Why do we need a Women’s Sports Medicine Program?

Female athletes have unique attributes that can make their sports medicine needs different from those of male athletes. Our multidisciplinary team provides comprehensive, cutting-edge care that incorporates expertise from multiple areas.

Learn more about ACL injury preventative training programs.

Female athletes are 4-8 times more likely to tear their ACL than males.

Muscle imbalances and specific movement patterns can cause females to be at greater risk for injuries, but this risk can be lowered.

Learn more about disordered eating in female altheses

Disordered eating is a common problem in female athletes.

Whether intentional or not, alterations in diet and energy availability can lead to serious metabolic consequences that can result in bone injury and subsequent medical conditions.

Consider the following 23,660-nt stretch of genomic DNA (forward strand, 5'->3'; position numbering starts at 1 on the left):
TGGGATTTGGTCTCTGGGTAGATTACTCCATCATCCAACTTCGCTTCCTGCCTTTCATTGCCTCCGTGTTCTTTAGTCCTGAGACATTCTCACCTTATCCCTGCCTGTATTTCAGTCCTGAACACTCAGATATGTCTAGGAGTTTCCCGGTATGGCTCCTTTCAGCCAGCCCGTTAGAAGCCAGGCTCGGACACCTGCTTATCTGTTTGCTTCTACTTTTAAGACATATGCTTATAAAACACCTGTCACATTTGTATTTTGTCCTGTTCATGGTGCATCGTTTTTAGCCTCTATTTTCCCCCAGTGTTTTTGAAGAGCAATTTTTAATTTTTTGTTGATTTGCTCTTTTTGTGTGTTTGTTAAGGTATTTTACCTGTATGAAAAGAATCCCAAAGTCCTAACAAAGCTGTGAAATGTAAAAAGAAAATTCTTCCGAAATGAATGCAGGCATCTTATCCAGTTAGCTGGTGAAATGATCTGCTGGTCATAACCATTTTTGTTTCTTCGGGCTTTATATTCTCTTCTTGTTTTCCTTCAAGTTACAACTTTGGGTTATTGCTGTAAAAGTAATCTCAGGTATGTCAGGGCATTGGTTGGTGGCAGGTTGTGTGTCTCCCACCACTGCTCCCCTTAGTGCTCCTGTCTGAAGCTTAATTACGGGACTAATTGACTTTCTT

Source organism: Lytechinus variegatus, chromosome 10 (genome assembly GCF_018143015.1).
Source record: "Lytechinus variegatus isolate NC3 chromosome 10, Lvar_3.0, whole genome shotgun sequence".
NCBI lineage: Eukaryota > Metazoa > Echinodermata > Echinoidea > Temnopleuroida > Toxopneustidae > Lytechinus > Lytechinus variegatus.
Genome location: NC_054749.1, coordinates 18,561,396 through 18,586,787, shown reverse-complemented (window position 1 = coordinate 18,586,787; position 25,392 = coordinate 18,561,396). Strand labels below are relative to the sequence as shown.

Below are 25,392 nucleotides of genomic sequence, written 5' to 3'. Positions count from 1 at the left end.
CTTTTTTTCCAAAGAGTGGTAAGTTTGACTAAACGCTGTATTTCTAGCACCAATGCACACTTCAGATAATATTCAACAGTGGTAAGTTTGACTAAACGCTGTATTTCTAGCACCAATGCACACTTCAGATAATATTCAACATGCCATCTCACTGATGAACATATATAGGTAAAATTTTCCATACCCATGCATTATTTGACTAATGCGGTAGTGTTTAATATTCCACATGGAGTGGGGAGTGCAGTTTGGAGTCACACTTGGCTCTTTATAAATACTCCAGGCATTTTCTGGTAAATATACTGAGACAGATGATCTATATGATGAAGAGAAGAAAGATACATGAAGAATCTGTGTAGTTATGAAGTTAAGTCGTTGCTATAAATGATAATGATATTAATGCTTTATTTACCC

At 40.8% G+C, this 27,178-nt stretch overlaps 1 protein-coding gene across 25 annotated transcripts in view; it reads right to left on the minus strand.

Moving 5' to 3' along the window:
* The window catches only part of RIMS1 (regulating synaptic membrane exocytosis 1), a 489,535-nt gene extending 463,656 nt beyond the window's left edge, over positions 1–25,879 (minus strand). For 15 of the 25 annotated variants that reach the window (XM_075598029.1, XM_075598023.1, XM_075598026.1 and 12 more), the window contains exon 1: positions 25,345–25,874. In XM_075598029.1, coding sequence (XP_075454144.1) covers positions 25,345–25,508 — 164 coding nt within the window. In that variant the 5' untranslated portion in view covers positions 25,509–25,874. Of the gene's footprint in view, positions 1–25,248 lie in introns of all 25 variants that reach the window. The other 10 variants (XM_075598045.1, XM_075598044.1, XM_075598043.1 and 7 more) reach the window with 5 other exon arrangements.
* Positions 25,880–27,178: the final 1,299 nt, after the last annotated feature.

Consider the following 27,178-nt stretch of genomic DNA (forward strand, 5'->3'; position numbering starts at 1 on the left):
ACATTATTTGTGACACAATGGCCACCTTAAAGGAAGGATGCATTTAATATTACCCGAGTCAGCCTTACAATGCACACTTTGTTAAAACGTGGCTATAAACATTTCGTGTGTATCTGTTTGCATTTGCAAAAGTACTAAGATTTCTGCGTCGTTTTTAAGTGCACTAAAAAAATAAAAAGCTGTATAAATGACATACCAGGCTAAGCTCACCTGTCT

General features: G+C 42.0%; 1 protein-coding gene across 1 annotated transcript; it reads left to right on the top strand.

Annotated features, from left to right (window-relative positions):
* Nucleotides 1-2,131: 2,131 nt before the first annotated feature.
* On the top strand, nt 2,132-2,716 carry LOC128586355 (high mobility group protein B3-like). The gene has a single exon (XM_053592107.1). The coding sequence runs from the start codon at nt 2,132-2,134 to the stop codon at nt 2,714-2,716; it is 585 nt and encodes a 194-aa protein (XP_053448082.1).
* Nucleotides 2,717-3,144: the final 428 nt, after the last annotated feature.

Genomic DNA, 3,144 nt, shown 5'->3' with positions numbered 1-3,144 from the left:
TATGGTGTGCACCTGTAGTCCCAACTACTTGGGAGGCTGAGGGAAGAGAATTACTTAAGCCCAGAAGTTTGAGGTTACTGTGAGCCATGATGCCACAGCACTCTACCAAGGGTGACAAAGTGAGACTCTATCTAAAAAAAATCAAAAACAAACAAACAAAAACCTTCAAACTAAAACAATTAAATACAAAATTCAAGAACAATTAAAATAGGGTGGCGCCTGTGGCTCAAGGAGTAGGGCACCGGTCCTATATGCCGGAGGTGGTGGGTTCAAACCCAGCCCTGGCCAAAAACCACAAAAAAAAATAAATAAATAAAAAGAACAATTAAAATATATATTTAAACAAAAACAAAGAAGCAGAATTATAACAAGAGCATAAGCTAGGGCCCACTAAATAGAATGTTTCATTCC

Learn more about exercise during pregnancy.

Pregnancy is a unique challenge for female athletes.

With growing knowledge about the safety of training during pregnancy, our multidisciplinary team helps guide the treatment of sports medicine injuries in the peripartum period.

Learn more about women's cardiovascular health

Are women's hearts different than men's hearts?

Cardiovascular considerations and performance measures in exercise tolerance are different in female and male athletes.

Learn more about concussions in female althletes.

Concussion symptoms vary between males and females

Females appear to be more likely to suffer from prolonged symptoms after sustaining a concussion when compared to males.

Learn more about the reproductive endocrinology unit at Mass General

Can hormones play a role in sports injuries?

Hormonal changes can influence certain musculoskeletal conditions. Changes in energy availability can also cause hormonal alterations.

Contact the Women's Sports Medicine Program.

We aim to lead the advancement of women’s sports and exercise medicine through multidisciplinary expert clinical care, research and education.